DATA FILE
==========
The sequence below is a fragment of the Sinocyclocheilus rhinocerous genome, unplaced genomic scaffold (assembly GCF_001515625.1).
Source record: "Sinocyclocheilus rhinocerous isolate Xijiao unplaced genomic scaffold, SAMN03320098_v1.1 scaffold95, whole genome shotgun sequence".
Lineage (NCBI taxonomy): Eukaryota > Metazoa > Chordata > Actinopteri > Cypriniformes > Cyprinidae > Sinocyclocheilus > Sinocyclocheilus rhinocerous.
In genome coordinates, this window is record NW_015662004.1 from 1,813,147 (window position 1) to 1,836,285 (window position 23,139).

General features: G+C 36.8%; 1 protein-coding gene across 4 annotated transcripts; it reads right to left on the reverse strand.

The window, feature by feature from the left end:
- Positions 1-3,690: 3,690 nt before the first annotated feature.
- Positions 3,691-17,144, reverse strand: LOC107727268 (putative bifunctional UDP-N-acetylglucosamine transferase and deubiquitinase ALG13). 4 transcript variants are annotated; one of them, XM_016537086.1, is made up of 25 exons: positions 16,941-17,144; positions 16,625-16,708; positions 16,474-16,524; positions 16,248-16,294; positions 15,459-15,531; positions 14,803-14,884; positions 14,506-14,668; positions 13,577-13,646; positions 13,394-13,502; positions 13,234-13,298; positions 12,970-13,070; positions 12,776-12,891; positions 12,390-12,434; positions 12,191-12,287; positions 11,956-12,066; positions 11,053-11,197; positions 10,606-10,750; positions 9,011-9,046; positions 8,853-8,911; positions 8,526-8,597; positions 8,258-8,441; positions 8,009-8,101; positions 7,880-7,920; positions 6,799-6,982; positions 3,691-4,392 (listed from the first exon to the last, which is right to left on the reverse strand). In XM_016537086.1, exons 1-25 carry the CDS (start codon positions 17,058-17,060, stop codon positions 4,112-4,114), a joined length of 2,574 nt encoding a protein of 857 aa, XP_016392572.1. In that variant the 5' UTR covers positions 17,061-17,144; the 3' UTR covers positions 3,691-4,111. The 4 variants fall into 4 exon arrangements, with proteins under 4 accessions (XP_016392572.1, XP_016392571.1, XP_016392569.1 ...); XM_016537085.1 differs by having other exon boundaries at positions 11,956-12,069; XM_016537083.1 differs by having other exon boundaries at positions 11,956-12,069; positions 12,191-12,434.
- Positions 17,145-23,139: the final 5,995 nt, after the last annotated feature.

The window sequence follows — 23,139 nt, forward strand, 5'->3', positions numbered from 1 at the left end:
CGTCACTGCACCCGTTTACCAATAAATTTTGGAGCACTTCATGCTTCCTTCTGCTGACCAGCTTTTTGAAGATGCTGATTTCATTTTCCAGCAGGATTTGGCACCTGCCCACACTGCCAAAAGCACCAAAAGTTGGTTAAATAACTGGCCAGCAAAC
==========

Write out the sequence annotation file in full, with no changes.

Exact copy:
The sequence below is a fragment of the Sinocyclocheilus rhinocerous genome, unplaced genomic scaffold (assembly GCF_001515625.1).
Source record: "Sinocyclocheilus rhinocerous isolate Xijiao unplaced genomic scaffold, SAMN03320098_v1.1 scaffold95, whole genome shotgun sequence".
Lineage (NCBI taxonomy): Eukaryota > Metazoa > Chordata > Actinopteri > Cypriniformes > Cyprinidae > Sinocyclocheilus > Sinocyclocheilus rhinocerous.
In genome coordinates, this window is record NW_015662004.1 from 1,813,147 (window position 1) to 1,836,285 (window position 23,139).

General features: G+C 36.8%; 1 protein-coding gene across 4 annotated transcripts; it reads right to left on the reverse strand.

The window, feature by feature from the left end:
- Positions 1-3,690: 3,690 nt before the first annotated feature.
- Positions 3,691-17,144, reverse strand: LOC107727268 (putative bifunctional UDP-N-acetylglucosamine transferase and deubiquitinase ALG13). 4 transcript variants are annotated; one of them, XM_016537086.1, is made up of 25 exons: positions 16,941-17,144; positions 16,625-16,708; positions 16,474-16,524; positions 16,248-16,294; positions 15,459-15,531; positions 14,803-14,884; positions 14,506-14,668; positions 13,577-13,646; positions 13,394-13,502; positions 13,234-13,298; positions 12,970-13,070; positions 12,776-12,891; positions 12,390-12,434; positions 12,191-12,287; positions 11,956-12,066; positions 11,053-11,197; positions 10,606-10,750; positions 9,011-9,046; positions 8,853-8,911; positions 8,526-8,597; positions 8,258-8,441; positions 8,009-8,101; positions 7,880-7,920; positions 6,799-6,982; positions 3,691-4,392 (listed from the first exon to the last, which is right to left on the reverse strand). In XM_016537086.1, exons 1-25 carry the CDS (start codon positions 17,058-17,060, stop codon positions 4,112-4,114), a joined length of 2,574 nt encoding a protein of 857 aa, XP_016392572.1. In that variant the 5' UTR covers positions 17,061-17,144; the 3' UTR covers positions 3,691-4,111. The 4 variants fall into 4 exon arrangements, with proteins under 4 accessions (XP_016392572.1, XP_016392571.1, XP_016392569.1 ...); XM_016537085.1 differs by having other exon boundaries at positions 11,956-12,069; XM_016537083.1 differs by having other exon boundaries at positions 11,956-12,069; positions 12,191-12,434.
- Positions 17,145-23,139: the final 5,995 nt, after the last annotated feature.

The window sequence follows — 23,139 nt, forward strand, 5'->3', positions numbered from 1 at the left end:
CGTCACTGCACCCGTTTACCAATAAATTTTGGAGCACTTCATGCTTCCTTCTGCTGACCAGCTTTTTGAAGATGCTGATTTCATTTTCCAGCAGGATTTGGCACCTGCCCACACTGCCAAAAGCACCAAAAGTTGGTTAAATAACTGGCCAGCAAAC